Alexander Payne Granted Greek Citizenship

Alexander Payne Granted Greek Citizenship

Opa! Two-time Academy Award-winning screenwriter and director Constantine Alexander Payne can celebrate his brand-new dual citizenship. On Feb. 8 the American-born Payne officially became a Greek citizen during a break from filming The Holdovers in Boston.

“Oscar-winning director, screenwriter, and producer Constantine Alexander Payne is now a Greek citizen,” confirmed Greek Foreign Minister Nikos Dendias. The official swearing-in ceremony took place at the Consulate General of Greece office in Boston.

Payne was born and raised in the United States  – in Omaha, Nebraska, to be exact — by parents of Greek heritage. “He has proven once again that he does not forget his family’s heritage,” stated Dendias.

Alexander Payne’s Greek Heritage

“I’m a Greek from Omaha,” says Payne. “My grandfather arrived in Omaha around 1912 or 1913 still named Nikolas Papadopoulos.  But in 1909, there had been an anti-Greek riot, so by 1915, he saw fit to change his name and not to Poulos or Pappas, which a lot of Greeks do to shorten it. Instead, he chose totally to Americanize it.” 

He says growing up in Omaha as a Greek American, “I was certainly as American as, well,maybe not apple pie but apple baklava, but always with the sense of subculture and looking from inside the bubble of being Greek American.”

His family is from three different regions of Greece — the island of Syros, Livadia, and also Aigio. According to the filmmaker, the southeastern European country “energizes my DNA,” and he wouldn’t rule out living there, at least part time. “I have no concrete plans, although I do have the urge to move to Greece, not permanently for a while, learn Greek well, finally, and use my movie camera as a way to tell a Greek story and in doing so find out more about myself.’

How Alexander Payne Stays Humble Despite Hollywood Success

“I have worked hard since the beginning of my career,” says Payne.

In 1990, he graduated from UCLA’s film school with a master’s degree. His student film The Passion of Martin got his foot in the door of Hollywood, and then his feature debut, the dark comedy Citizen Ruth, earned him instant attention when it premiered in 1996.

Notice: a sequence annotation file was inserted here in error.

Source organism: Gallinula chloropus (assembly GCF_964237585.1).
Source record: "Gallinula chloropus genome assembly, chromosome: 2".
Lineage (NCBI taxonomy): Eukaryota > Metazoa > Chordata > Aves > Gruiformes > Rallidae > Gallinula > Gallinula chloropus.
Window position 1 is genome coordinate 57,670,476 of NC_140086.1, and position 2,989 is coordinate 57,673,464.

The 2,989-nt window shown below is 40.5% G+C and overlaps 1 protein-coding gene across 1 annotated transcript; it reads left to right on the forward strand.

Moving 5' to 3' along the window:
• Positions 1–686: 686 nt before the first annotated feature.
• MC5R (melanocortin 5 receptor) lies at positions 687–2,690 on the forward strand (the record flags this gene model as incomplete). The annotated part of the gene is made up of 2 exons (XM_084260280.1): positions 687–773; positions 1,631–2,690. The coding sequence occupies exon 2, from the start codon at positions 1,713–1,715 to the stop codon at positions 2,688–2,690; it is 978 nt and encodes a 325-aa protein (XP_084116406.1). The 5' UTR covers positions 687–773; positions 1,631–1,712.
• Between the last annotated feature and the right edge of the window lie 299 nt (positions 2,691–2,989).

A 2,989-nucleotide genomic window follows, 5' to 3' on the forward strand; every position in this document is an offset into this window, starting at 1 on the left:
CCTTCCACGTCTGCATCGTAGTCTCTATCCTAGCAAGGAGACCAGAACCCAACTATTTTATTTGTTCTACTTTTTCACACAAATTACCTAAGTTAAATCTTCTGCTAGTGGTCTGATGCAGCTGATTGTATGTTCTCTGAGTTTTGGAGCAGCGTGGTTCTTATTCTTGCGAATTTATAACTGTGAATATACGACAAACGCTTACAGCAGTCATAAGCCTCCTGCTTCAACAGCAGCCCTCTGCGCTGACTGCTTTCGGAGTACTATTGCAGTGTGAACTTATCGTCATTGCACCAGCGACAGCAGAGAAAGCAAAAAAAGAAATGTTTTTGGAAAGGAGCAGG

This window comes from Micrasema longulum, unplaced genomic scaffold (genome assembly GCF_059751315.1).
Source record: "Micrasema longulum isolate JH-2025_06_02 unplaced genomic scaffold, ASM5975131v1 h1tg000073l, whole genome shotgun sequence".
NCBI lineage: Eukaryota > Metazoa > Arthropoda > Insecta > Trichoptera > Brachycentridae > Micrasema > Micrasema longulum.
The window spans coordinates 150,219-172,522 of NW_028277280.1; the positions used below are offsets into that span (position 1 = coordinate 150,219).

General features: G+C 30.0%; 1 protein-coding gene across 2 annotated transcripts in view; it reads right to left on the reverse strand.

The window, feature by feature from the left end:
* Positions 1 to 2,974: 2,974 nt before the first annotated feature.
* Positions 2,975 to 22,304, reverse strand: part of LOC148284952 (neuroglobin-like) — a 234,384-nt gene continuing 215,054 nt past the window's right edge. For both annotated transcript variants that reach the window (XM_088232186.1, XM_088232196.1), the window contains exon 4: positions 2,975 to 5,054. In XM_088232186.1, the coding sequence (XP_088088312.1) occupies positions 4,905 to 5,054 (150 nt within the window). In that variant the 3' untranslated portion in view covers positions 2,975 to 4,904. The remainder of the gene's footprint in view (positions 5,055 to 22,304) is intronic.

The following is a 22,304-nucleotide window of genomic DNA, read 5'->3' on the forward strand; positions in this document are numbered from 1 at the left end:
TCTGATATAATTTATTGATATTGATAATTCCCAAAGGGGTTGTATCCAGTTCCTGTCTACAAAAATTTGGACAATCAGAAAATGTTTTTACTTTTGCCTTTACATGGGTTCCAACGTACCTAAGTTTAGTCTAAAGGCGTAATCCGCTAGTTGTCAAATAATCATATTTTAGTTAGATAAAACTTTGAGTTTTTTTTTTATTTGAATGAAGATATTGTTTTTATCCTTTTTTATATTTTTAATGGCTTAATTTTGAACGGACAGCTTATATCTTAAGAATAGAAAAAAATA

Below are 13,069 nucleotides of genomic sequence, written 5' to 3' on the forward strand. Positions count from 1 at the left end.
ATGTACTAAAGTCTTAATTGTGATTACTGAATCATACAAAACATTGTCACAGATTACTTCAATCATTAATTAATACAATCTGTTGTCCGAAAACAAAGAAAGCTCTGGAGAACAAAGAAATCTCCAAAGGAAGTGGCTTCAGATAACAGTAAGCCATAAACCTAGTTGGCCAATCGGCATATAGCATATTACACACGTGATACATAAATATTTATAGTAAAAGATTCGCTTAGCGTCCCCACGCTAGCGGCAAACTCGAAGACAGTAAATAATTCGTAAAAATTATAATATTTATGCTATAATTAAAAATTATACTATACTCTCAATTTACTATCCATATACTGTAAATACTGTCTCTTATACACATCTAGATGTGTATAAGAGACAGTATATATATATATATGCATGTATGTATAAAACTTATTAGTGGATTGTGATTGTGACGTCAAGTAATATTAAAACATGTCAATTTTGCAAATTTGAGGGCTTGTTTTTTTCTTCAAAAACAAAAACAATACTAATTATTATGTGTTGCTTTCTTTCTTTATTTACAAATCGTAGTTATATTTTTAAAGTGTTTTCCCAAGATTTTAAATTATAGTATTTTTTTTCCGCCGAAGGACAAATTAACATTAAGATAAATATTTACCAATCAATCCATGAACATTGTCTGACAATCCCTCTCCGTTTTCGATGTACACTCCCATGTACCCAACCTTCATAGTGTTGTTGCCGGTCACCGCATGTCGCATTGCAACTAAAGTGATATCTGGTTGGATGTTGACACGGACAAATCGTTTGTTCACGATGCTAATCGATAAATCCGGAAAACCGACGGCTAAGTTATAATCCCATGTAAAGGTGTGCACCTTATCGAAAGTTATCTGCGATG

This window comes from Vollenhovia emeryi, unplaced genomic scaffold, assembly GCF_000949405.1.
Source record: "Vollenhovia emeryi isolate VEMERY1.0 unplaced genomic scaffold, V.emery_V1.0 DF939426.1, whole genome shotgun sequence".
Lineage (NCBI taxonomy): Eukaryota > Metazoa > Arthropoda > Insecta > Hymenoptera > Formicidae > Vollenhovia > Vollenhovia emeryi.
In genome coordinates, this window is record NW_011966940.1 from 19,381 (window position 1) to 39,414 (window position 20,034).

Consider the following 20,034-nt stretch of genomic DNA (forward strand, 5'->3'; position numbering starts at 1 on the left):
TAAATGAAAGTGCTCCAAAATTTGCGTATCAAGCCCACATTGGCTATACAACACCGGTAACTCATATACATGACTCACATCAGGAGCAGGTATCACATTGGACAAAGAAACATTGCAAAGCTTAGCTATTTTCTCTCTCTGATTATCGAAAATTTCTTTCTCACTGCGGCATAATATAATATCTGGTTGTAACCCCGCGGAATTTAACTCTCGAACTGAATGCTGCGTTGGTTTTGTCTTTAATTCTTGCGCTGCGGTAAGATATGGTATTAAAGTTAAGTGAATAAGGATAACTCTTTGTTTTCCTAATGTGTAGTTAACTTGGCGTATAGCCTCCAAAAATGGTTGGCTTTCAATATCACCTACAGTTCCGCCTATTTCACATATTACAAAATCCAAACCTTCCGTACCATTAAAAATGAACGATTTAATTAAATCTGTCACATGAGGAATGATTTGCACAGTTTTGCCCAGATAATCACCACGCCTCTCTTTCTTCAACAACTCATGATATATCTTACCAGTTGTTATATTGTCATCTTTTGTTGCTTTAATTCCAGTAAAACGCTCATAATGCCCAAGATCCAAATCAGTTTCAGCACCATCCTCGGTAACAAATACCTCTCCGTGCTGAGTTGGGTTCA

“I want my films to be charming and entertaining,” says Payne. “Isn’t a good narrative always about people bumping up against their limitations, flaws, hubris, delusions, discrepancies? They want the wrong thing, or they want the right things, although going about it the wrong way. That’s what makes a drama.”

How does he accomplish that? “I approach [all of my film projects] as comedies,” Payne explains. “When I was reading the script for Nebraska, I read it as a comedy, but with the moments of gravity or realism to anchor it emotionally.”

That’s a recipe for success; he’s proven it repeatedly. In addition to Citizen Ruth (1996) and Sideways (2004), he’s co-written Election (1999), Jurassic Park III (2001), About Schmidt (2002), and Downsizing (2017) with writing partner Jim Taylor. Alexander Payne won the Best Adapted Screenplay Academy Award for Sideways in 2005 and for The Descendants in 2012, which he dedicated to his mother, Peggy, in Greek!

Yet, there’s nothing flashy about the filmmaker — he’s firmly focused on making the best movie possible and telling authentic stories of the human heart. Growing up in Nebraska has proven to be a source of inspiration for his screenwriting endeavors.

“Coming from Omaha and being the grandson of Greek immigrants, becoming a film director was a distant dream,” Payne admits. “Now I like filming there. Others know Nebraska as a place that they fly over or drive through. But I still live there most of the time and enjoy shooting my films there. If you make a decent product or write a great screenplay, success will come to you.”

The Importance of Preserving Hollywood History  

Payne is passionate about film and preserving the history of the industry. “I’m very involved in film restoration and preservation,” he says. “That is our heritage and our collective memory. So I think film preservation and restoration are very, very important.”

He cites two legendary Greek American directors who paved the road for him in Hollywood. “I am proud of the fact that two Greek American directors who preceded me, Elia Kazan and John Cassavetes, both were great humanists and interested in the intricacies of the human heart, as I aspire to be.”

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